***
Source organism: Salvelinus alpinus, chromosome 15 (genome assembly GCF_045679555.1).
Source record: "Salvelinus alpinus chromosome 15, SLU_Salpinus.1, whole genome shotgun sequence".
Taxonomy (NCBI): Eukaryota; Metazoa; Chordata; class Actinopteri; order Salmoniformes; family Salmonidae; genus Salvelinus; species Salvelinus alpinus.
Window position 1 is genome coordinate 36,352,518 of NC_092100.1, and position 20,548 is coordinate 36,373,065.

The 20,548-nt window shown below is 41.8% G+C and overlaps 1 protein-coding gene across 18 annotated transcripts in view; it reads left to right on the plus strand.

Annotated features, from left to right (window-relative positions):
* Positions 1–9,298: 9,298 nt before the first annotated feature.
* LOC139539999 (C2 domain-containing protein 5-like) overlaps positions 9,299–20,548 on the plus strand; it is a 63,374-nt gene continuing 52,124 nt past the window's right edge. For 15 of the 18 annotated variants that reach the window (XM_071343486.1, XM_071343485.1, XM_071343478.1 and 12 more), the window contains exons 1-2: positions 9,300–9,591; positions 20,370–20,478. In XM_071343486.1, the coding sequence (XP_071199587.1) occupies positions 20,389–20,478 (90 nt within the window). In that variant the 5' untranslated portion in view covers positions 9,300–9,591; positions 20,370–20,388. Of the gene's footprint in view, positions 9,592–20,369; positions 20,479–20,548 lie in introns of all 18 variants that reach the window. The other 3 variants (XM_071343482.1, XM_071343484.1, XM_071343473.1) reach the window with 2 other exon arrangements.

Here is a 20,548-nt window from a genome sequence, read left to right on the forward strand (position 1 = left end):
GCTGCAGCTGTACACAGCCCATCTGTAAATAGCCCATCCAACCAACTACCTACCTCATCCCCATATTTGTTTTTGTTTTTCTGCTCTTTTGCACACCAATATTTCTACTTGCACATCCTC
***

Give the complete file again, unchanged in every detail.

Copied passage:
Source organism: Salvelinus alpinus, chromosome 15 (genome assembly GCF_045679555.1).
Source record: "Salvelinus alpinus chromosome 15, SLU_Salpinus.1, whole genome shotgun sequence".
Taxonomy (NCBI): Eukaryota; Metazoa; Chordata; class Actinopteri; order Salmoniformes; family Salmonidae; genus Salvelinus; species Salvelinus alpinus.
Window position 1 is genome coordinate 36,352,518 of NC_092100.1, and position 20,548 is coordinate 36,373,065.

The 20,548-nt window shown below is 41.8% G+C and overlaps 1 protein-coding gene across 18 annotated transcripts in view; it reads left to right on the plus strand.

Annotated features, from left to right (window-relative positions):
* Positions 1–9,298: 9,298 nt before the first annotated feature.
* LOC139539999 (C2 domain-containing protein 5-like) overlaps positions 9,299–20,548 on the plus strand; it is a 63,374-nt gene continuing 52,124 nt past the window's right edge. For 15 of the 18 annotated variants that reach the window (XM_071343486.1, XM_071343485.1, XM_071343478.1 and 12 more), the window contains exons 1-2: positions 9,300–9,591; positions 20,370–20,478. In XM_071343486.1, the coding sequence (XP_071199587.1) occupies positions 20,389–20,478 (90 nt within the window). In that variant the 5' untranslated portion in view covers positions 9,300–9,591; positions 20,370–20,388. Of the gene's footprint in view, positions 9,592–20,369; positions 20,479–20,548 lie in introns of all 18 variants that reach the window. The other 3 variants (XM_071343482.1, XM_071343484.1, XM_071343473.1) reach the window with 2 other exon arrangements.

Here is a 20,548-nt window from a genome sequence, read left to right on the forward strand (position 1 = left end):
GCTGCAGCTGTACACAGCCCATCTGTAAATAGCCCATCCAACCAACTACCTACCTCATCCCCATATTTGTTTTTGTTTTTCTGCTCTTTTGCACACCAATATTTCTACTTGCACATCCTC